• Chip Card Technology will begin to force some cyber thieves to change the way they do business—As card issuers are finally moving to either chip and PIN or chip-and-signature technology, we expect to see several changes in the card fraud landscape. Where previously a cards magnetic stripe information could be easily stolen and replicated, cards with chips will not be so easily re-produced. We expect they will have to rely on transactions where the card is not required to be present such as certain online purchases and services. This move may also result in an increase in identity theft as the thieves would be able to create and open new accounts in their victims’ names. 

  • The bevy of breaches that occurred during 2014 and the abundance of credit card and other personal information obtained from them will lead to an increase in spear-phishing and other more targeted attacks—So much private personal information exists on the cyber underground now that criminals will now be able to put together very specific personal profiles of their targets thanks to these breaches and coupled with further information gleaned from social media. This information will be integral for highly targeted attacks or to be used in such a way as to defeat new card technologies.

  • The TOR network and P2P networks will see a rise in use by botnets and benign services as well—More sophisticated malware will continue to defeat detection by hiding in common services and using non-traditional forms of communication such as TOR or Peer to Peer. On the other hand Facebook’s new experimental move into the TOR network may inspire other reputable services to want to provide anonymous access thereby enticing new users who may have been unwilling to try them beforehand.

  • The increasing use of wearable technology will begin to be examined a little deeper as people begin to wonder about where all of the data that they’re processing is ending up—With the ever-expanding marketplace of health and fitness apps coupled with wearable devices monitoring our every move, heartbeat, and location continue to gain popularity, compromised security or just poor privacy settings will leak this personal data out into the world and people will begin to wonder where it is all ending up and what it’s being used for. Expect to see a lot of this data being used in target marketing.

  • Unexposed vulnerabilities in widely used platforms and protocols will continue to be a goal for attackers—This year showed us some major issues with secure communication like that in SSL as leveraged by Heartbleed and a long time bug in Bash with Shellshock. The discovery of vulnerabilities such as these will continue to be a major goal for attackers and defenders alike.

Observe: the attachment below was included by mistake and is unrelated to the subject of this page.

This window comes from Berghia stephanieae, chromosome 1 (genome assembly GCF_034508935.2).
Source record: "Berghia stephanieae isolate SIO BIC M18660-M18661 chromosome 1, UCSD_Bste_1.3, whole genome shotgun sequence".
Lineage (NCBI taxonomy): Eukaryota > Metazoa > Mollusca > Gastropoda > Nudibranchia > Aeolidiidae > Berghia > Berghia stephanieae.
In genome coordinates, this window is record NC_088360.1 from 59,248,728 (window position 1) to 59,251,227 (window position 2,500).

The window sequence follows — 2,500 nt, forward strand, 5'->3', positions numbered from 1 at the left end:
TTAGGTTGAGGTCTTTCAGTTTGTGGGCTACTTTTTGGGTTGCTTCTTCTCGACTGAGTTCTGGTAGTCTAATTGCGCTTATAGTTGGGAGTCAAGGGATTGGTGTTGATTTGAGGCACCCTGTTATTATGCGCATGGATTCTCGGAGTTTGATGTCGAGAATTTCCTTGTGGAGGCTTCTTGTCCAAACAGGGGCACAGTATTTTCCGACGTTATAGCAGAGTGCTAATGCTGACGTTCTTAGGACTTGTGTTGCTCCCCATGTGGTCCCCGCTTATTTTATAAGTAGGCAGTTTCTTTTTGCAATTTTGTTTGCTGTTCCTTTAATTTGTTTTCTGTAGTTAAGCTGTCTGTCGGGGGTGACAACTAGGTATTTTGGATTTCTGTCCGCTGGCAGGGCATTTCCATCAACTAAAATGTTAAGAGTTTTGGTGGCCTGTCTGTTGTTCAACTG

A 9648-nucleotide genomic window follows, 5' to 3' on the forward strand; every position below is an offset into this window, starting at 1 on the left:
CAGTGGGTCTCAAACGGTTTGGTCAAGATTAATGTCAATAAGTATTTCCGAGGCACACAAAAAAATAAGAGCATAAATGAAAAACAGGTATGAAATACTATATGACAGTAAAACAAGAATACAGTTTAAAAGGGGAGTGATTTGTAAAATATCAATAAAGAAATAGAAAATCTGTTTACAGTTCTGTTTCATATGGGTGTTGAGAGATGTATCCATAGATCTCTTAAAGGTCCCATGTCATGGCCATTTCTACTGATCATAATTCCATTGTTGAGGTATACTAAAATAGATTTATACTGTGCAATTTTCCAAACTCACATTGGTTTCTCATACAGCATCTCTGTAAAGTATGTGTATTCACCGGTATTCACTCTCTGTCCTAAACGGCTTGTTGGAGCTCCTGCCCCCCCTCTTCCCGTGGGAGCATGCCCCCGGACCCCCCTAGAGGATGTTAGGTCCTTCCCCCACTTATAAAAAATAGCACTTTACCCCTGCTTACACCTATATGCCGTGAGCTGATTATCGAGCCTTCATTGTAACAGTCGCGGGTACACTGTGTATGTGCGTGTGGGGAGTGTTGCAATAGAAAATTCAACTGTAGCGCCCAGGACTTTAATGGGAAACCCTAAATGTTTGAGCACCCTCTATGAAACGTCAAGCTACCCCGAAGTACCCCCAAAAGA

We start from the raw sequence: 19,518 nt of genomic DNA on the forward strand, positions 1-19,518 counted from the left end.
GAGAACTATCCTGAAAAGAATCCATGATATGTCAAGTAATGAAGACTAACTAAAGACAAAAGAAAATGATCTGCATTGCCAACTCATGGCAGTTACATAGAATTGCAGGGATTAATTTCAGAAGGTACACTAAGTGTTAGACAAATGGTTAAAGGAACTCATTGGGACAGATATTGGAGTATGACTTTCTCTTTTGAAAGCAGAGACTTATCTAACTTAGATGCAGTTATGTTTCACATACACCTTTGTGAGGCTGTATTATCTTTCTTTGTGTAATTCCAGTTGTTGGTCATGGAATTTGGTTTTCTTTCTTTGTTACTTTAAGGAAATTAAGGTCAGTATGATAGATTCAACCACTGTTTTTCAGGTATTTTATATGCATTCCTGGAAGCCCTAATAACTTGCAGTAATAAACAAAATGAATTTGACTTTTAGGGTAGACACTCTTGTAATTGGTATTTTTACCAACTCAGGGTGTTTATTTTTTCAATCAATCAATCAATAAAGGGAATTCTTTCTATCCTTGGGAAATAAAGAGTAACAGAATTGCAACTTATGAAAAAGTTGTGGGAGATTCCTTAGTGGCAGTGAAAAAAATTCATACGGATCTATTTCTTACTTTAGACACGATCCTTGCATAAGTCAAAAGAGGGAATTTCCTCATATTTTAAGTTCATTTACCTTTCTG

• Mobile Payment Systems work aggressively to make digital payments through services such as ApplePay, Google Wallet and CurrentC much more secure—Vendors have been trying hard to change the way we make transactions with features such as Near Field Communication and virtual wallets in our mobile devices. Unfortunately its early adoption has left a bit too much to be desired thanks to security issues and concerns. Look for these to be addressed immediately and a slow roll out to more retailers in 2015.

  • The ever-growing increase in mobility could spell trouble for Bring Your Own Device policies—Businesses that have very loose or even no BYOD policies may be in trouble as more and more people are moving to smart devices where business and personal life and data live side by side. This could create a sharp increase in lost or compromised data collected from these devices.

  • Acts of cyber aggression will continue between many nation states including the U.S. and China, as well as remain a tool of warring nations—We may not be privy to the majority of these attacks against infrastructure or corporate espionage between our collective countries but evidence suggests that the Internet has become an important tool in every aspect of our lives including war and politics. Expect this “boots at home” tactic to remain in the playbook as a first move in most conflicts whether it be just reconnaissance or even the disabling of infrastructures and communications.

 

About AppRiver

AppRiver is a Software-as-a-Service (SaaS) provider offering award-winning email and Web security solutions to businesses of all sizes. Understanding the need to protect networks from today's increasingly complex IT threats, AppRiver offers businesses a comprehensive, yet affordable subscription-based solution that incorporates the latest spam and virus protection, email encryption and Web security on the market. In addition, the company provides a complete managed service for Microsoft Exchange, as well as a bundled Office 365 solution. Since its inception, AppRiver has sustained an impressive 93% customer retention rate while growing its customer base to more than 47,000 companies and 8.5 million mailboxes worldwide. The company maintains offices in Florida, Georgia, Texas, New York, Switzerland and Spain, and is led by an Ernst & Young Florida Entrepreneur of the Year award winner. For more information, please visit ww.appriver.com.